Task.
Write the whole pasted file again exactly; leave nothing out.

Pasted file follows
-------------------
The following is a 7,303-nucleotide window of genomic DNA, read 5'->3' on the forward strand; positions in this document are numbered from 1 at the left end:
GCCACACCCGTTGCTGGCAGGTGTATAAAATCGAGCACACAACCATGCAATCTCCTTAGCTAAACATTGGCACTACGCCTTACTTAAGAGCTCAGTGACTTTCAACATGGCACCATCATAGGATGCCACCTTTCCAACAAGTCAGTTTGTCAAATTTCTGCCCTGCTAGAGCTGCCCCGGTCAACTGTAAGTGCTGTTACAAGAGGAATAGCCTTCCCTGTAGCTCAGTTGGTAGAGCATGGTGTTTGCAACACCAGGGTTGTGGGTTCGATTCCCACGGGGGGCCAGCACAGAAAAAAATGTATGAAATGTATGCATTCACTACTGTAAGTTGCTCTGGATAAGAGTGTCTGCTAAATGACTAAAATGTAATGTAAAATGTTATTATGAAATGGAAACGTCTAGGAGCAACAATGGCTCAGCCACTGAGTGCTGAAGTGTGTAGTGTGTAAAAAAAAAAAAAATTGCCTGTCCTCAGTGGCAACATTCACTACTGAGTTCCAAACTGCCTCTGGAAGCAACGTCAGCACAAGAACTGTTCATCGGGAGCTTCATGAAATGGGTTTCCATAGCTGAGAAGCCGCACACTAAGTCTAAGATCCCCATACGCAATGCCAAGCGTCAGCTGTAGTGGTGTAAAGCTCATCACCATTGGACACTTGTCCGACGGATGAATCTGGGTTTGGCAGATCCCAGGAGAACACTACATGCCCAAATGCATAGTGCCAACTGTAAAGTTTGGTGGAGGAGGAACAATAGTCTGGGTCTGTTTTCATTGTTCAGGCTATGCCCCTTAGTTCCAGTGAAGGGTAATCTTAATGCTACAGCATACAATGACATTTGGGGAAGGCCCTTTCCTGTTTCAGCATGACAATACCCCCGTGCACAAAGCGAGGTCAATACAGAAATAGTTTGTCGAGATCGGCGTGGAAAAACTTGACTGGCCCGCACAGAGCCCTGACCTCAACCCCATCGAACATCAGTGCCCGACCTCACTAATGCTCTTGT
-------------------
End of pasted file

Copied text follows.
The following is a 7,303-nucleotide window of genomic DNA, read 5'->3' on the forward strand; positions in this document are numbered from 1 at the left end:
GCCACACCCGTTGCTGGCAGGTGTATAAAATCGAGCACACAACCATGCAATCTCCTTAGCTAAACATTGGCACTACGCCTTACTTAAGAGCTCAGTGACTTTCAACATGGCACCATCATAGGATGCCACCTTTCCAACAAGTCAGTTTGTCAAATTTCTGCCCTGCTAGAGCTGCCCCGGTCAACTGTAAGTGCTGTTACAAGAGGAATAGCCTTCCCTGTAGCTCAGTTGGTAGAGCATGGTGTTTGCAACACCAGGGTTGTGGGTTCGATTCCCACGGGGGGCCAGCACAGAAAAAAATGTATGAAATGTATGCATTCACTACTGTAAGTTGCTCTGGATAAGAGTGTCTGCTAAATGACTAAAATGTAATGTAAAATGTTATTATGAAATGGAAACGTCTAGGAGCAACAATGGCTCAGCCACTGAGTGCTGAAGTGTGTAGTGTGTAAAAAAAAAAAAAATTGCCTGTCCTCAGTGGCAACATTCACTACTGAGTTCCAAACTGCCTCTGGAAGCAACGTCAGCACAAGAACTGTTCATCGGGAGCTTCATGAAATGGGTTTCCATAGCTGAGAAGCCGCACACTAAGTCTAAGATCCCCATACGCAATGCCAAGCGTCAGCTGTAGTGGTGTAAAGCTCATCACCATTGGACACTTGTCCGACGGATGAATCTGGGTTTGGCAGATCCCAGGAGAACACTACATGCCCAAATGCATAGTGCCAACTGTAAAGTTTGGTGGAGGAGGAACAATAGTCTGGGTCTGTTTTCATTGTTCAGGCTATGCCCCTTAGTTCCAGTGAAGGGTAATCTTAATGCTACAGCATACAATGACATTTGGGGAAGGCCCTTTCCTGTTTCAGCATGACAATACCCCCGTGCACAAAGCGAGGTCAATACAGAAATAGTTTGTCGAGATCGGCGTGGAAAAACTTGACTGGCCCGCACAGAGCCCTGACCTCAACCCCATCGAACATCAGTGCCCGACCTCACTAATGCTCTTGT